Mr Abdurrahman Bilgic
Turkish Embassy UK
43 Belgrave Square
London SW1X 8PA
We write as civil society groups, public intellectuals, parliamentarians and concerned global citizens to express our support for protests today in Turkey and elsewhere around the world against the planned Ilisu Dam in SE Turkey and the wanton destruction of globally important cultural heritage that this will involve.
The dam has been rejected for funding by governments in several European Union countries and by the World Bank, due to its social, environmental, cultural and downstream impacts. If completed, it would destroy the livelihoods of up to 80.000 people, mainly Kurds, in 199 villages and Hasankeyf. The vast majority would end up in poverty and debt. Hasankeyf and hundreds of more sites of 12.000 human history would be flooded without to be excavated seriously, a “development” with the culture, history and nature would be made impossible. The mostly natural river ecosystems of up to 400 km length would also be affected without the impacts having been properly investigated. The impacts on people in Iraq, particularly in the southern Mesopotamian Marshes, would be extremely grave too as they depend mainly on the rivers for agriculture and drinking water supply.
The Turkish government says that the dam is nearly completed. But, in our view, it is not too late to reconsider.
Two years ago the 1st Global Hasankeyf Day was organized. This was also the time when the Turkish government restarted the armed conflict in the Kurdish region which led to an increase in political repression which affected also the anti-Ilisu campaign and thus accelerated the dam construction.
We are alarmed by the recent actions of the Turkish authorities in using explosives to destroy rocks at the citadel which is part of the ancient city of Hasankeyf. This action, which had no proper legal permission, triggered the start of a new level in the destruction of the outstanding and unique cultural and natural heritage of the 12.000 years old settlement and the Tigris Valley. Simultaneously people also being pushed out of Hasankeyf. Cultural heritage removal has also been started. In May 2017 the first of 9 monuments, the Zeynel Bey Tomb, was relocated.
Hasankeyf has a strong symbolic value for all people in Turkey and worldwide struggling against dams and other destructive investment projects.
Today representatives from dozen of civil organizations all over Turkey will come to Hasankeyf and meet local people. The Initiative to Keep Hasankeyf Alive has in the called upon the regional population to join this gathering, despite the area being under a state of emergency since summer 2016.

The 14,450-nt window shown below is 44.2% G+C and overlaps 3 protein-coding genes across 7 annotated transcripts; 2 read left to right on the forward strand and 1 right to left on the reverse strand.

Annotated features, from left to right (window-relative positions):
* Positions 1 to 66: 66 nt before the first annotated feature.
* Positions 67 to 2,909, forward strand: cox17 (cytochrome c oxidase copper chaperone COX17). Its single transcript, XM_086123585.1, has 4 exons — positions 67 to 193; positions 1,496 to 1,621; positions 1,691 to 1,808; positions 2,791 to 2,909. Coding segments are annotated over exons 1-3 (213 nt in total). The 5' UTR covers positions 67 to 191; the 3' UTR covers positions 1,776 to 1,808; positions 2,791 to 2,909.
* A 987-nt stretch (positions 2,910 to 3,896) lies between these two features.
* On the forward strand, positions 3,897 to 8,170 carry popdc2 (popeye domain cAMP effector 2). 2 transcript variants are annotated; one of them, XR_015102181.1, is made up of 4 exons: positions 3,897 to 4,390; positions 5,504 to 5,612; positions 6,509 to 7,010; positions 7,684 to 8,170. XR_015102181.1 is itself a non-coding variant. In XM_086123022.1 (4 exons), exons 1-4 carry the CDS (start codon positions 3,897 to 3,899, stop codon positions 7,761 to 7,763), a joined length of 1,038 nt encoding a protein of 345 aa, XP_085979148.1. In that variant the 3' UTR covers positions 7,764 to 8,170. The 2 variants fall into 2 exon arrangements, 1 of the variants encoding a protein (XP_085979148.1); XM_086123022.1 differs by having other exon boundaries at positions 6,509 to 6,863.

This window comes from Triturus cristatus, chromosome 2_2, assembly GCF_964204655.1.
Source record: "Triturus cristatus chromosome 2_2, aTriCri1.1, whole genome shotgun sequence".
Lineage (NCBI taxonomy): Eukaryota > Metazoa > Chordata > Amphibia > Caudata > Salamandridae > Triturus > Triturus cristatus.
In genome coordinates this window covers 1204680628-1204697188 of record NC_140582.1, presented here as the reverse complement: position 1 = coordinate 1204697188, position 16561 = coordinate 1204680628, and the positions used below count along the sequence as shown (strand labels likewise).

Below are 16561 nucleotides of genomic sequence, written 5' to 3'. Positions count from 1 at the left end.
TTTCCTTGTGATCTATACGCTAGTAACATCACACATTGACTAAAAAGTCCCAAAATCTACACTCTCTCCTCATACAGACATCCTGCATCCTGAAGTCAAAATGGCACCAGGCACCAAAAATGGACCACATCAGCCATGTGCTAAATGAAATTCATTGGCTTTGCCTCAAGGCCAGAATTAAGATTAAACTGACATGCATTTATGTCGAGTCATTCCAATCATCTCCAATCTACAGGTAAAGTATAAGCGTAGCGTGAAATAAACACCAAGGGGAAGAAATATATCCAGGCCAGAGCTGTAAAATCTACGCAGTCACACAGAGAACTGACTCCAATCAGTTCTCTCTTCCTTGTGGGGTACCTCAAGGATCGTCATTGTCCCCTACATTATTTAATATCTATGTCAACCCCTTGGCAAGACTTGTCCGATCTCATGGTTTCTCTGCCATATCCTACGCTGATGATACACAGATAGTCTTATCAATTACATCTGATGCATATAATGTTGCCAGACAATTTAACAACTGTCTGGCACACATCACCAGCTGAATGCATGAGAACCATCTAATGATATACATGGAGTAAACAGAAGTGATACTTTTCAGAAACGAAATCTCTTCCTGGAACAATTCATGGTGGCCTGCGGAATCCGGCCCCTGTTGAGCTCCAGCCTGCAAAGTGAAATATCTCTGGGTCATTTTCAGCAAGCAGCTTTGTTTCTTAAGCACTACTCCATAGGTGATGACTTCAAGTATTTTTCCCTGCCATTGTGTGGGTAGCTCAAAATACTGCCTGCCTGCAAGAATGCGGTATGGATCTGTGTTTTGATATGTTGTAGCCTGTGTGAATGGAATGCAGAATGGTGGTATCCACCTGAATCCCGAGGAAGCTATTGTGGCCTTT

The Save the Tigris and Iraqi Marshes Campaign in Baghdad and Silemani have announced protests. The agriculture and drinking water supplies for hundred of thousand of Iraqis are threatened by the Ilisu Project.
The protest is directed directly to the Turkish government, the two involved international companies Andritz from Austria and Bresser from Netherlands and the two Turkish banks Akbank and Garantibank (whose main shareholder is BBVA/Spain). It will criticize also the Iraqi government and international organizations which keep silent because of political interests with Turkey although Hasankeyf and its surrounding Tigris Valley fulfill 9 of 10 UNESCO criteria for being a site of international cultural importance!
We enclose the statement that has been issued for 23 September 2017 protests by The Initiative to Keep Hasankeyf Alive. We wish to affirm our solidarity with it and request that you relay it to the Turkish Government, with the request that Turkey reconsider this destructive and unnecessary project.
Estella Schmid, Peace in Kurdistan
Nick Hildyard, The Corner House
Southall Black Sisters
Rahila Gupta, journalist and writer
Dr Derek Wall, Green Party joint International coordinator
Ross Greer MSP
Dr Nafeez Mosaddeq Ahmed; editor, Insurge intelligence; Visiting Research Fellow, Global Sustainability Institute, Anglia Ruskin University
Dr Tom Wakeford, Reader in Public Science, Centre for Agroecology, Water and Resilience, Coventry University
Margaret Owen, barrister, Director of WPD
Professor Bill Bowring, School of Law, Birkbeck College, University of London
Dr Najde Al-Ali, Professor of Gender Studies, SOAS
Steve Sweeney, journalist and visitor to Hasankeyf in May 2017
Isabel Kaeser, PhD student, SOAS
Jonathan Bloch, author
David Morgan, journalist
Lindsey German, Convenor, Stop the War Coalition
Dr Jasber Singh, Senior Research Fellow in Participatory Practice, Centre for Agroecology, Water and Resilience (CAWR), Coventry University
Stephen Smellie, UNISON Scotland, Deputy Convenor
Simon Dubbins, UNITE International Director
Christine Blower, NUT International Secretary
Bert Schouwenburg, International Officer, GMB
Dr Thomas Jeffrey Miley, Cambridge University
Dr Radha D’Souza, writer and social justice activist
Dr Tove Skutnabb-Kangas, researcher, lecturer, writer
Dr Sarah Glynn, architect, Dundee
Tom Anderson, researcher, writer
Eliza Egret, researcher, writer
Melanie Gingell, barrister
Meg Rosoff, author
Prof. Mary Davis
Goran Zangana, Scottish Solidarity with Kurdistan
Saleh Mamon, Campaign Against Criminalising Communities (CAMPACC)
Trevor Rayne, FRFI
Sarah Parker, Haringey Left UNITY
Jo Magpie, journalist
Bill Randall, Former Mayor of Brighton & Hove
Kevin Allen, Brighton & Hove City Councillor
Akif Wan, Kurdistan National Congress (KNK) UK
David Harrison, retired writer
Alan Manktelour, UK citizen
Gokhan Akmann UK/TR
Amy Hall, UK citizen
For information contact
Peace in Kurdistan
Campaign for a political solution of the Kurdish Question
Mobile: 07846 666804